Steve Ballmer, chief executive officer of Microsoft Corp., pauses while speaking at an event in New York, Oct. 25, 2012.
Scott Eells—Bloomberg/Getty Images
By Jack Linshi
November 13, 2014

Former Microsoft CEO Steve Ballmer has given Harvard University an unknown amount of money to significantly expand the school’s computer science department, it was announced Thursday.

Ballmer, now owner of the NBA’s L.A. Clippers, graduated from Harvard College in 1977. He said in a statement that Harvard’s computer science department is “small, but excellent,” and believes a faculty expansion will allow the university to build a preeminent program. Harvard President Drew Faust said in a statement that “we’re so grateful for Steve’s game-changing support and welcome this opportunity for the School of Engineering and Applied Sciences to take full advantage of the entire University’s distributed strengths.”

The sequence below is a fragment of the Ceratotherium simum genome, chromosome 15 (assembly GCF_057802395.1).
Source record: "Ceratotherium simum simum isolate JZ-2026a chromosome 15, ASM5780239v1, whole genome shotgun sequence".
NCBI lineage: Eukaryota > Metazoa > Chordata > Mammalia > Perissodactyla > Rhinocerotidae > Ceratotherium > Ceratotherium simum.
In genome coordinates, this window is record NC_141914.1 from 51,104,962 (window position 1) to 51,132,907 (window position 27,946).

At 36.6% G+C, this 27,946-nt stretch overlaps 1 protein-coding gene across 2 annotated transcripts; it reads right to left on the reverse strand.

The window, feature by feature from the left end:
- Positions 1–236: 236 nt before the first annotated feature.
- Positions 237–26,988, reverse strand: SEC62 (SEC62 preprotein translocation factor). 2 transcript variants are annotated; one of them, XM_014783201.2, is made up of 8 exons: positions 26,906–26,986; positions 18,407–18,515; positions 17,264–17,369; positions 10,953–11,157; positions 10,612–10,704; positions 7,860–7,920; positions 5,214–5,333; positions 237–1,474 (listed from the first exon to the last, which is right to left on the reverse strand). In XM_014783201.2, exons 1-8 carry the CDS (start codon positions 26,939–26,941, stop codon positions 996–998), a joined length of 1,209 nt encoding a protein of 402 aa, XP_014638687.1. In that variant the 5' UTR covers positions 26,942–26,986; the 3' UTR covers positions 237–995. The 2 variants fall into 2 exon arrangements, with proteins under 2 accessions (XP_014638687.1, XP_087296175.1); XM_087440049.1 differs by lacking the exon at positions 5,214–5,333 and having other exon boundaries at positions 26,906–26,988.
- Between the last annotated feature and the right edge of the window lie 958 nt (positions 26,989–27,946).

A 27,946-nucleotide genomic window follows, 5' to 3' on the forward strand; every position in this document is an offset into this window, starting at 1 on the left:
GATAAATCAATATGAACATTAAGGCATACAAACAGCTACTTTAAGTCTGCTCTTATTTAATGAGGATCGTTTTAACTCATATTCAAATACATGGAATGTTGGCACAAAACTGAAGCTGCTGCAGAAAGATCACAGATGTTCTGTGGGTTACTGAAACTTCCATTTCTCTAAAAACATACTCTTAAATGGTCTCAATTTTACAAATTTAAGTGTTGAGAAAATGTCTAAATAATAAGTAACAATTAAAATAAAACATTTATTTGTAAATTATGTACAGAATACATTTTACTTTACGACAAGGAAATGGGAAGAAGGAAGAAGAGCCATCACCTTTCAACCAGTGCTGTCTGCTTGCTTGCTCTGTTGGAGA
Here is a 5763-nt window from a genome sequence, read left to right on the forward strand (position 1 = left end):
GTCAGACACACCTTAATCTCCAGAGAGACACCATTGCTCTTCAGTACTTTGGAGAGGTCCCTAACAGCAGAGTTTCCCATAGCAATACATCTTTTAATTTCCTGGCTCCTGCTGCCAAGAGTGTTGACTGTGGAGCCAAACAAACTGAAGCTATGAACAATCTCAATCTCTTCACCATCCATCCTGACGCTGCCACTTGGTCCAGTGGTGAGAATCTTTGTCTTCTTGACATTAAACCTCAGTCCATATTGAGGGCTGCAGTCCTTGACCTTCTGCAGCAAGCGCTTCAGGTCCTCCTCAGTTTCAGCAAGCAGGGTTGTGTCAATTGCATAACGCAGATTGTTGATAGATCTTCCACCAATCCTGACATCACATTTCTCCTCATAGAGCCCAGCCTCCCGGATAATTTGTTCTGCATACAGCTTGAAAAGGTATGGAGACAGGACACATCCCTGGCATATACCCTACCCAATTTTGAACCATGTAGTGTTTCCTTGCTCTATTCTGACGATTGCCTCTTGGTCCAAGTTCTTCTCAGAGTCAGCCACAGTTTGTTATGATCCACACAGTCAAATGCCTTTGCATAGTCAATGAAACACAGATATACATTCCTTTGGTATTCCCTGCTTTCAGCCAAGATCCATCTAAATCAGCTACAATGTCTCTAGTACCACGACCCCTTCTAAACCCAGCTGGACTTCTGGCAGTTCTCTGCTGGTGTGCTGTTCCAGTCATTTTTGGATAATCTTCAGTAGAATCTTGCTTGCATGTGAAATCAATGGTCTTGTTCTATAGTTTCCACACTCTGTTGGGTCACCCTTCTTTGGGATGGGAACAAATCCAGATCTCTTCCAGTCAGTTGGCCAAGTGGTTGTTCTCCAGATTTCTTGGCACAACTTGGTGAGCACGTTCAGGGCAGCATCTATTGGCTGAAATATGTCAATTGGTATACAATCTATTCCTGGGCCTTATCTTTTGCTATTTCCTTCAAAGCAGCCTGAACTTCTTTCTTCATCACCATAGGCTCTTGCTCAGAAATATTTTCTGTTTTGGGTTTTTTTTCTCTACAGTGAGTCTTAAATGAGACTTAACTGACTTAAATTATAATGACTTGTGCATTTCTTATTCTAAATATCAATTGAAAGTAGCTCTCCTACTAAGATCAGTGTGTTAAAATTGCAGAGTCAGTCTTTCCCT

While Harvard nor Ballmer disclosed the exact amount of the gift, Ballmer told The New York Times that it would allow Harvard’s computer science faculty to expand from its current number of 24 to about 35.

Though Harvard is top-ranked as a national university, its computer science program is ranked at number 18, behind programs at Carnegie Mellon, MIT, Stanford and UC Berkeley, which are tied for the top spot, according to U.S. News & World Report. Still, Harvard undergraduates have demonstrated a rising interest in computer science, with the number of students concentrating in the field more than doubling between 2009 and 2013, according to the university’s handbook for students. A record-breaking 818 students enrolled in Harvard’s popular introductory computer science class, CS50, this semester.

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